“They said, 'come on over here
We’ve got plenty of work to share'
And now forty years later
We must go and get some papers”


"Cap in Hand" by the Proclaimers (1988)

The band the Proclaimers standing by the sea shouting into megaphonesThe Proclaimers by Murdo MacLeod 2012

Leith brothers Craig and Charles Reid blend humour with rage in this one, to add another voice in favour of the long-suffering cause for Scottish independence. Unsurprisingly, the song had a revival during the 2014 Independence Referendum, becoming an unofficial anthem of the Yes campaign:

“I can tell the difference between margarine and butter
I can say 'Saskatchewan' without starting to stutter
But I can't understand why we let someone else rule our land, cap in hand”

“We fight, when they ask us
We boast, then we cower
We beg for a piece of
What's already ours, what's already ours, what's already ours”

The lyrics echo the sentiment expressed by Scottish poet Robert Burns almost 200 years earlier in “A Parcel of Rogues in a Nation”, which condemns Scottish politicians who essentially agreed to give up the nation’s independence in exchange for a few hundred thousand pounds:

“What force or guile could not subdue
Through many warlike ages
Is wrought now by a coward few
For hireling traitor's wages.”

In both cases, the writers reserve their most fervent exasperation for their fellow Scotsmen, who passively accept British rule with their “cap in hand.”


"Riot Van" by the Arctic Monkeys (2007)

Like all the best Arctic Monkeys tracks, “Riot Van” sounds like pure teenage delinquency. The lyrics mock “those silly boys in blue” who seem to stop kids for no reason in particular, capturing the most universal subversiveness of all: teenagers pushing back against authority—especially the kind they deem useless.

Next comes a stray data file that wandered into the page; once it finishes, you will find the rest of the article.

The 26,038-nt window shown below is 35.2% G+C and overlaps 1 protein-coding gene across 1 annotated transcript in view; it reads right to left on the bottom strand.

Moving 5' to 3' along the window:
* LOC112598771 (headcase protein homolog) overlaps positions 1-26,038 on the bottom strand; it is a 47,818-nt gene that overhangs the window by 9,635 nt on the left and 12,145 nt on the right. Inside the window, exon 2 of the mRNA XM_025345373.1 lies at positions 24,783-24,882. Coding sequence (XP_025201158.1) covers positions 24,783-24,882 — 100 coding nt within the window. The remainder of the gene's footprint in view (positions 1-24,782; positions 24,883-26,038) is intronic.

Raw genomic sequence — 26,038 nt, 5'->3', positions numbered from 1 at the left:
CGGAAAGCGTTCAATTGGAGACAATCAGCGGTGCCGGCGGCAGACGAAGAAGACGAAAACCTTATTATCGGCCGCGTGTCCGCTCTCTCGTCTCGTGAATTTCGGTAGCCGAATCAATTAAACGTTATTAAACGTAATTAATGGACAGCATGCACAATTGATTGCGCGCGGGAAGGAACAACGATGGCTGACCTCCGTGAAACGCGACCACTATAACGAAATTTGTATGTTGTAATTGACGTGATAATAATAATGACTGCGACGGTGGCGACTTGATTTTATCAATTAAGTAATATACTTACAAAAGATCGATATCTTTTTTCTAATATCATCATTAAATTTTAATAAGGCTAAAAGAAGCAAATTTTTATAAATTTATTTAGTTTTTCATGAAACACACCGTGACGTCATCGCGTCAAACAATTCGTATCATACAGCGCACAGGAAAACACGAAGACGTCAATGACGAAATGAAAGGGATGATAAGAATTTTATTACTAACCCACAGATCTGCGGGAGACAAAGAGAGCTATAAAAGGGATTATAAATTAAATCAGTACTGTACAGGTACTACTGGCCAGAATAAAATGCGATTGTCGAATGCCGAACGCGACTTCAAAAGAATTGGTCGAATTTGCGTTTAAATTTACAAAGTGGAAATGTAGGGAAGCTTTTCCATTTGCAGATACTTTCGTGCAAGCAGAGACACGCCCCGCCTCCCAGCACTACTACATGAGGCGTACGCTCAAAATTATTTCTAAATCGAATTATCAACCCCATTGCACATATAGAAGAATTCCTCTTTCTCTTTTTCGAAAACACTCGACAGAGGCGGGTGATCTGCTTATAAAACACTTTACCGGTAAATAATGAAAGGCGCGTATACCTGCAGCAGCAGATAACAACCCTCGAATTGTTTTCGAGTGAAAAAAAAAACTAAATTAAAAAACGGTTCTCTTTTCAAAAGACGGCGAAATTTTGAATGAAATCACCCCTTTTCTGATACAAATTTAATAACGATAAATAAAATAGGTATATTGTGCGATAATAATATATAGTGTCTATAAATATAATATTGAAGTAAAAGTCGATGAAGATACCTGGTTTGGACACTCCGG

In his quintessentially Yorkshire accent, frontman Alex Turner describes a scene between what sounds like a group of shady adolescent boys and a pair of policemen:

“'Have you been drinking, son?
You don't look old enough to me'
'I'm sorry, officer
Is there a certain age you're supposed to be?'”

But behind the cheeky tone, the band hints at something more politically poignant—perhaps chasing harmless adolescent loiters isn’t the very best use of public resources:

“And these lads just wind the coppers up
They ask why they don't catch proper crooks
They get their address and their names took”

They have a point.


"Ghosts of Grenfell" by Lowkey feat. Mai Khalil (2017)

The rapper Lowkey recording in the studio and wearing headphones

This song pays tribute to the 72 people who died in the Grenfell Tower fire of 2017. Written as a letter to “whom it may concern, at the Queen's Royal Borough of Kensington in Chelsea,” it lists every single victim by name, demanding that those responsible for the tragedy be held to account:

“We're calling for arrests made and debts paid
In true numbers known for the families who kept faith
We're calling for safety in homes of love"

"'Ghosts of Grenfell' lists every single victim by name, demanding that those responsible for the tragedy be held to account."

A public inquiry revealed that the tower’s combustible cladding, made by companies that knew the dangers it posed, was the main reason why the fire spread. As of 2022, no convictions have been made.

Banner photo credit: The Proclaimers by Murdo MacLeod 2012

Read more: The evolution of music: the music revolution of the 1960s